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Teaching taste

Talent is overrated, and skills, creativity, and taste can all be learned.

David Gane
David Gane
1 min read

When I teach screenwriting, I focus on the basics: story form, formatting, punctuation, spelling, and grammar. I keep the door open for good storytelling and creativity, but I don’t mark it.

The main reason is that it’s subjective. Just because I may not like it doesn’t mean it’s not good (and vice-versa).

Everyone also comes with different experiences and upbringings, and many aren’t equipped with the razzle-dazzle that some assume is creativity—although this isn’t the only type that matters.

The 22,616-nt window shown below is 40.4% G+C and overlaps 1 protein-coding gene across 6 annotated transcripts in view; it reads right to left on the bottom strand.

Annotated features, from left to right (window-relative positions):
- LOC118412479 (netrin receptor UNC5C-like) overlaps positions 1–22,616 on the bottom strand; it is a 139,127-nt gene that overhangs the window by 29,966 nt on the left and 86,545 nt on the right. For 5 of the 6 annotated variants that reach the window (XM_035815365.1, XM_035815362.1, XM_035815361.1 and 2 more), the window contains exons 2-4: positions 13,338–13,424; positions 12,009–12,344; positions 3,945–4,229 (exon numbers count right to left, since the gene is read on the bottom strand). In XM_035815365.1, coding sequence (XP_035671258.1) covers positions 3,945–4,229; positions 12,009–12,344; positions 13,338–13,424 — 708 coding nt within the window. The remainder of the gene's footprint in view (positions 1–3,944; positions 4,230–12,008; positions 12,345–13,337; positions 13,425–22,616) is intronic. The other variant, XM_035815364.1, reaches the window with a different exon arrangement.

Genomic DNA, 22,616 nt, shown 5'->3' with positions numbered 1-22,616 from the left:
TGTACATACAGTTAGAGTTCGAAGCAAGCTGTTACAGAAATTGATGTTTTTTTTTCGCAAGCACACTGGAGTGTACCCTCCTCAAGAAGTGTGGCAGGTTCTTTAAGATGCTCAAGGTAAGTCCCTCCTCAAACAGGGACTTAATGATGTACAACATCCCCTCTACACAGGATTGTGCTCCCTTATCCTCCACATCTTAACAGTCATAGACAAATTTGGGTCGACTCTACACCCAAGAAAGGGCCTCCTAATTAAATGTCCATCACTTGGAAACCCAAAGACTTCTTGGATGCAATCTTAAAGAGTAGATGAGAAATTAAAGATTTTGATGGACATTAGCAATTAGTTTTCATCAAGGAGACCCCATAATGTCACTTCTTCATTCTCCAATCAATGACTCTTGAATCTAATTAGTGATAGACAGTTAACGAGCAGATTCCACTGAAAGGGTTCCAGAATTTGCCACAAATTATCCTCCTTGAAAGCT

Talent is overrated, and skills, creativity, and taste can all be learned.

Not by a teacher enforcing their personal biases, prejudices, and philosophies but by a student spending the time to improve on their own over their lifetime. Anything else leads to a creative homogeneity of the most boring kind.


David Gane Twitter

Co-writer of the Shepherd and Wolfe young adult mysteries, the internationally award-winning series, and teacher of storytelling and screenwriting.


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